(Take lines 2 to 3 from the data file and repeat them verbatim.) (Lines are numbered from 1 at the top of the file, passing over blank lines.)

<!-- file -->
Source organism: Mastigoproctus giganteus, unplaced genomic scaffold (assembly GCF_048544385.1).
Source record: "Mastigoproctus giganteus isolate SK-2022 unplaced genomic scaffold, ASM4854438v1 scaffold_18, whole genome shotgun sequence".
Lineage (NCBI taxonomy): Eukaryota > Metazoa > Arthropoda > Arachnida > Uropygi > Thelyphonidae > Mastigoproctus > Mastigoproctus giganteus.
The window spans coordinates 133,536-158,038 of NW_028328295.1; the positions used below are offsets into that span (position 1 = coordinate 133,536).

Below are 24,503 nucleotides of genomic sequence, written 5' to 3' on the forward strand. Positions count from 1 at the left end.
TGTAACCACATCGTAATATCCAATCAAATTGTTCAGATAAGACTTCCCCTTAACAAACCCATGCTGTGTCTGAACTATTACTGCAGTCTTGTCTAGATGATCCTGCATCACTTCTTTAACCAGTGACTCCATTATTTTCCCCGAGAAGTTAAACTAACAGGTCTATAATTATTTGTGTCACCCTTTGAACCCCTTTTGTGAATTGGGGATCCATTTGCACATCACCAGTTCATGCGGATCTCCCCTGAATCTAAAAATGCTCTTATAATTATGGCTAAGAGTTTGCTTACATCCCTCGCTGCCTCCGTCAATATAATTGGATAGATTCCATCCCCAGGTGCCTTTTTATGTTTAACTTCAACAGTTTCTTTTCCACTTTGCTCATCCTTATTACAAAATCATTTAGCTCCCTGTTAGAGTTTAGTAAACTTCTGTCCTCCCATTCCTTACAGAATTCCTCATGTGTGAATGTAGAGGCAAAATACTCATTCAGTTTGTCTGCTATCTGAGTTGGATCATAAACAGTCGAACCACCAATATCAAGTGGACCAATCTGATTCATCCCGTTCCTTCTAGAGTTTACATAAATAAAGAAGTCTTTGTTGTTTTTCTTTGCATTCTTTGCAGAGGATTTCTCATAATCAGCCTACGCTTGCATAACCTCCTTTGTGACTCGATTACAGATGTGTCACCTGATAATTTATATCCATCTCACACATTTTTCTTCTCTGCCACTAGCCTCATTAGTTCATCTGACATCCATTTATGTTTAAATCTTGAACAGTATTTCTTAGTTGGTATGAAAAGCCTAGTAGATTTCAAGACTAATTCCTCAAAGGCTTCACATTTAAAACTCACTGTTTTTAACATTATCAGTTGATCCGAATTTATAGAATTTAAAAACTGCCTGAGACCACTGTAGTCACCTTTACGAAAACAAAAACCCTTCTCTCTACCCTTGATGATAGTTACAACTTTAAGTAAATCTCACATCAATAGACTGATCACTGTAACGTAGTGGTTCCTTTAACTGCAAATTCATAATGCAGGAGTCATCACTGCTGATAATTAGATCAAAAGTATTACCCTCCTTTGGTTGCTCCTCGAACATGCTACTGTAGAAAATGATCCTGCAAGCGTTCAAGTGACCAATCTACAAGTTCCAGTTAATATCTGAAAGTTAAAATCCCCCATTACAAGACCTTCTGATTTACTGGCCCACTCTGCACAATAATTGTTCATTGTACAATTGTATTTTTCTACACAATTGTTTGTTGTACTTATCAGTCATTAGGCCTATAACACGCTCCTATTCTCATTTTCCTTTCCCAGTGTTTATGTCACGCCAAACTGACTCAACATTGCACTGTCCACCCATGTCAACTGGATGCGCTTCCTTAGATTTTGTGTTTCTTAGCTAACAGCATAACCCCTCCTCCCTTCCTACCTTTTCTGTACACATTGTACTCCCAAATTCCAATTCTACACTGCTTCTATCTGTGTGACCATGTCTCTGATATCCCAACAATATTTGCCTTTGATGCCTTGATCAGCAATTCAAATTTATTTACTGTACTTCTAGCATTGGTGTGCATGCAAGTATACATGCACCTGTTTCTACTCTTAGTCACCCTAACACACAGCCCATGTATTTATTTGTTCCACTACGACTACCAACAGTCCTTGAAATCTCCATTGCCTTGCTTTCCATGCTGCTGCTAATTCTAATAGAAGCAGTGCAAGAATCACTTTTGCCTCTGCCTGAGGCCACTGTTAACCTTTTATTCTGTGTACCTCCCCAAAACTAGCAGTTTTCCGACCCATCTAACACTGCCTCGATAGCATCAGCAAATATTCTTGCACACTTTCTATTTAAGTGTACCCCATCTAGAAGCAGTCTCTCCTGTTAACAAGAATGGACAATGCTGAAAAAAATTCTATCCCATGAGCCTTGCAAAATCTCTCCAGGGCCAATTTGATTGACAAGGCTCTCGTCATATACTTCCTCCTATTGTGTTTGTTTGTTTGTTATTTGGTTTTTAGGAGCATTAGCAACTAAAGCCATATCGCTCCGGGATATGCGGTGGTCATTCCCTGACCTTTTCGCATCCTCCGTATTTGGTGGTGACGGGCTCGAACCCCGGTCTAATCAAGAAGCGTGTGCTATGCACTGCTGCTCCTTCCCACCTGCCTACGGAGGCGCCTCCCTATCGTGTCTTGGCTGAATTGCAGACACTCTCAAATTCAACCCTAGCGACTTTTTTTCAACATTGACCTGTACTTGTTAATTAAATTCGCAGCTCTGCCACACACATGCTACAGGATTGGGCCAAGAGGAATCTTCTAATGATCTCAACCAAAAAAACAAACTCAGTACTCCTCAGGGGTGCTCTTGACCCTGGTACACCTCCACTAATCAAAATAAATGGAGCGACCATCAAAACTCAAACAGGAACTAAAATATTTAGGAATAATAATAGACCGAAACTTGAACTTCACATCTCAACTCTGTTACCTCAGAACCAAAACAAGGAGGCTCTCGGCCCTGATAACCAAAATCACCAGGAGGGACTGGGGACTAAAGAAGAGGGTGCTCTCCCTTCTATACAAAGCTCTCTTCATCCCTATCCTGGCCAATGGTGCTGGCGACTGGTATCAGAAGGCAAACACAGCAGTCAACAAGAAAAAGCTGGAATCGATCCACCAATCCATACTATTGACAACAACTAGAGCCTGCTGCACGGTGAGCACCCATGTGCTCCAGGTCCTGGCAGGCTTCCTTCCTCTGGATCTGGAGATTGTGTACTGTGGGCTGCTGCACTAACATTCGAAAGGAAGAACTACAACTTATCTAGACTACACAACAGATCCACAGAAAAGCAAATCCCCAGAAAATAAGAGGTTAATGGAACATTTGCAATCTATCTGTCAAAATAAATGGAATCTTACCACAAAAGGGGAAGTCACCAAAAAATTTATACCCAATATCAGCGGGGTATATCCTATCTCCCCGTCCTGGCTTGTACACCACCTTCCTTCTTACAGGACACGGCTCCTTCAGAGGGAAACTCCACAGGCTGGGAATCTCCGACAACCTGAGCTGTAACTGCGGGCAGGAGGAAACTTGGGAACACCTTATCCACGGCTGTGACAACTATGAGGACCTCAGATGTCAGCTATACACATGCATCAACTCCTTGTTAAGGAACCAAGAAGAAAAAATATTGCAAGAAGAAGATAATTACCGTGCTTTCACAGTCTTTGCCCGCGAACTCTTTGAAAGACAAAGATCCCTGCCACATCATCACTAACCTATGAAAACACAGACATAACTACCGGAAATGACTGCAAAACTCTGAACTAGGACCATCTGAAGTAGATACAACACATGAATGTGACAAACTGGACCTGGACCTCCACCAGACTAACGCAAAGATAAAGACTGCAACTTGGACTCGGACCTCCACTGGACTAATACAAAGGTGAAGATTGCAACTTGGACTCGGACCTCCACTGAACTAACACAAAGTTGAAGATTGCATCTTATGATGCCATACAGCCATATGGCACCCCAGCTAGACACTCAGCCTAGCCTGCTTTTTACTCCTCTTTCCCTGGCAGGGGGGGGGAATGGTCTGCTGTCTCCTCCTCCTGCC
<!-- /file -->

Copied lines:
Source record: "Mastigoproctus giganteus isolate SK-2022 unplaced genomic scaffold, ASM4854438v1 scaffold_18, whole genome shotgun sequence".
Lineage (NCBI taxonomy): Eukaryota > Metazoa > Arthropoda > Arachnida > Uropygi > Thelyphonidae > Mastigoproctus > Mastigoproctus giganteus.